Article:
When members of the Redmond Fire Department (RFD) stopped by Camp Unity Eastside while they were in Kirkland, it started out as a meeting to prepare for the homeless encampment’s stay at St. Jude Catholic Church in Redmond.
But after a conversation with president and chairman Michael Grimm, they learned that the encampment had been working on building steel platforms to place beneath residents’ tents. The platforms help keep the tents level and dry in wet weather but it was a slow process as they were only able to build the platforms when they had the funds to do so.
Hearing this, the firefighters offered to build the platforms for the encampment, which comes to Redmond today and will stay through May 23. And that is just what they did.
Last weekend, six off-duty RFD firefighters volunteered their time to build steel platforms for Camp Unity residents.
Grimm said the wood pallets they had been previously using were heavier as they would get waterlogged when it rained. He said the new platforms are lighter, easier and faster to move and do not sustain as much wear and tear.
In addition to RFD members volunteering their time and purchasing the materials, Grimm said Building Specialties in Redmond and Dunn Lumber in Bellevue sold them those materials at cost — all of which he is so appreciative of.
For Dawn Goldsmith, who is a resident of Camp Unity, the fact that people volunteered their time to build the platforms for them meant a lot.
“It makes me realize that we’re not alone,” she said.
On Monday, a community meeting was held at St. Jude, 10526 166th Ave. N.E., to give people a chance to learn about the encampment, where it will be located on the church property and other logistical details. Attendees were also given the opportunity to ask questions and share their thoughts on the encampment coming to Redmond.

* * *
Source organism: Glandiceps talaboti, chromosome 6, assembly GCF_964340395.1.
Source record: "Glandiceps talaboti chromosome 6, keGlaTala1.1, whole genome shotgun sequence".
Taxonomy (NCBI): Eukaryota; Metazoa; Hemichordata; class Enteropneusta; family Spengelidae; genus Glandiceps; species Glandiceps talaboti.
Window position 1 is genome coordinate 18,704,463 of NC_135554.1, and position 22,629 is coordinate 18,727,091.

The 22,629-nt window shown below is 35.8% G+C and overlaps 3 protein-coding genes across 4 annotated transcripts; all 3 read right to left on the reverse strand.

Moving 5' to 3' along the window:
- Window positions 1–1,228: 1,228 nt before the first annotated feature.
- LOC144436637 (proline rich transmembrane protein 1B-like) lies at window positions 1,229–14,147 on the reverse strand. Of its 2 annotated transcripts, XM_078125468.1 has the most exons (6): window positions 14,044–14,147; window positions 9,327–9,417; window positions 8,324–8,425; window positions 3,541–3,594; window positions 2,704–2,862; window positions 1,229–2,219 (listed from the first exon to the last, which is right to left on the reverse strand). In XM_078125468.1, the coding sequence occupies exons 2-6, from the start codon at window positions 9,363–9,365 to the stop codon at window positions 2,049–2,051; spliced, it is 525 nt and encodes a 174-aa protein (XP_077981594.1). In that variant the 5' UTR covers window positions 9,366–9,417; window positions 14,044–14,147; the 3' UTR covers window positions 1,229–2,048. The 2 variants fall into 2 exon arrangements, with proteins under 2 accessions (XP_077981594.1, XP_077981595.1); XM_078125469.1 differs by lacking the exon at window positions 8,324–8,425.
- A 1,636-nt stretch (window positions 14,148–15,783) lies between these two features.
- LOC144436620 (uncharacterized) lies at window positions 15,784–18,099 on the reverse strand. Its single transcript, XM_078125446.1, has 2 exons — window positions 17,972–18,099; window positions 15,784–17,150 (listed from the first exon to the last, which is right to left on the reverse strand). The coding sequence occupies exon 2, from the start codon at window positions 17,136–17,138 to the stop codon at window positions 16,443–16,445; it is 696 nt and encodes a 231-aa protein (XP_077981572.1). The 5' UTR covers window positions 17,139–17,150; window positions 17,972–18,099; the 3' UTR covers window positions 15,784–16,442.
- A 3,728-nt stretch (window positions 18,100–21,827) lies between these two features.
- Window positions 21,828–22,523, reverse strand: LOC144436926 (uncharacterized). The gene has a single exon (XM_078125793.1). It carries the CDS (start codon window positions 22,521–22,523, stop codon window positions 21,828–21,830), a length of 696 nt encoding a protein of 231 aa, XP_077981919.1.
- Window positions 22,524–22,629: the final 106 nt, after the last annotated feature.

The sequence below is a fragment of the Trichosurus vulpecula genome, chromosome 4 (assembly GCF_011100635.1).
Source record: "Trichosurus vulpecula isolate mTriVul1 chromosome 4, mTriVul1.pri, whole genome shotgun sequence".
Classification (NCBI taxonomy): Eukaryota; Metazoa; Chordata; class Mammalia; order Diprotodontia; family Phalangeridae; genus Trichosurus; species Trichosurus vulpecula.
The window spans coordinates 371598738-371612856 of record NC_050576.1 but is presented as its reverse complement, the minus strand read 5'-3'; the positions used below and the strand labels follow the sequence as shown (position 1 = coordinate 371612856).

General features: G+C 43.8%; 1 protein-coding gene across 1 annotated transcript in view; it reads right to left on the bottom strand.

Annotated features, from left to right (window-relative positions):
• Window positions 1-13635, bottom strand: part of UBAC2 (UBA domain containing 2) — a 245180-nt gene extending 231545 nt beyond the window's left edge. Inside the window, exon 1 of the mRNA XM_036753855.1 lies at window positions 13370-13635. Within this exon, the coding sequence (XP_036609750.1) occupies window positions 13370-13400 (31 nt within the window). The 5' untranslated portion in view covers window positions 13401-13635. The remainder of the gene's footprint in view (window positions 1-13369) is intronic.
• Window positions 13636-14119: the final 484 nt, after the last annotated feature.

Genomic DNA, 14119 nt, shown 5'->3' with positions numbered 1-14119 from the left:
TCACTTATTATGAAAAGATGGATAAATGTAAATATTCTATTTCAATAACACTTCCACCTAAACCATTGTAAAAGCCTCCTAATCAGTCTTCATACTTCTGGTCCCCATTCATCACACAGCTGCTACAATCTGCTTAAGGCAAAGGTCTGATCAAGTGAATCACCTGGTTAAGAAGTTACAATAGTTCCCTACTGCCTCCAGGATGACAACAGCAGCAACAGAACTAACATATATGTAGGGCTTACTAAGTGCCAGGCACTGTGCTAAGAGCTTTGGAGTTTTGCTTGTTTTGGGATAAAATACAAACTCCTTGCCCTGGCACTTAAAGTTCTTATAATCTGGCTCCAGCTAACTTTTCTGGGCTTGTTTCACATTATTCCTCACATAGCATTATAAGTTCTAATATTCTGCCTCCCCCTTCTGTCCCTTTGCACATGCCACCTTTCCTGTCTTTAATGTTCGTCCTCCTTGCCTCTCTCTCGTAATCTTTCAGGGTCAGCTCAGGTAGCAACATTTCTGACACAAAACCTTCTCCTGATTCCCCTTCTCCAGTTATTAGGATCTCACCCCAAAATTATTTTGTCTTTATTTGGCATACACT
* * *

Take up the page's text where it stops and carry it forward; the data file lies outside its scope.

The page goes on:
Monday was the final day for public input on the short-term temporary use permit that allows Camp Unity to be located in Redmond.
Ben Sticka, a planner for the City of Redmond, said prior to Monday’s meeting, they received three letters, one in support of Camp Unity coming to Redmond and two letters opposing the encampment’s stay.
At Monday’s meeting, there were commenters on both sides of the argument.
A man who spoke in opposition of the encampment’s stay said there are those in the neighborhood who do not think the area is the right location for Camp Unity. He said he has a 13-year-old daughter and her friends who have been afraid to walk around when an encampment has been staying in the area.
“Don’t misread me,” the man said, adding that he just does not wish to have people he does not know in his neighborhood.
Another commenter who lives close to St. Jude spoke out in support of the camp, saying he has had trash and even liquor bottles show up in his neighborhood, but it has never been when an encampment has been staying. He said they have never had a problem with feeling unsafe and wanted to know more about opportunities for the community to get more involved.
In response to the man opposing the encampment’s stay, Grimm said the people who live in Camp Unity have done nothing to deserve the stones being thrown at them.
Goldsmith also responded to the commenter, countering that there have been times she hasn’t felt safe in the neighborhood where the camp has been staying as she has been watched and filmed.
“I’m a person,” she said, adding that she and her husband are living in the camp after she experienced health issues and lost all she had worked for. “We’re always blamed for someone else’s mess…we’re all human beings. I deserve my respect.”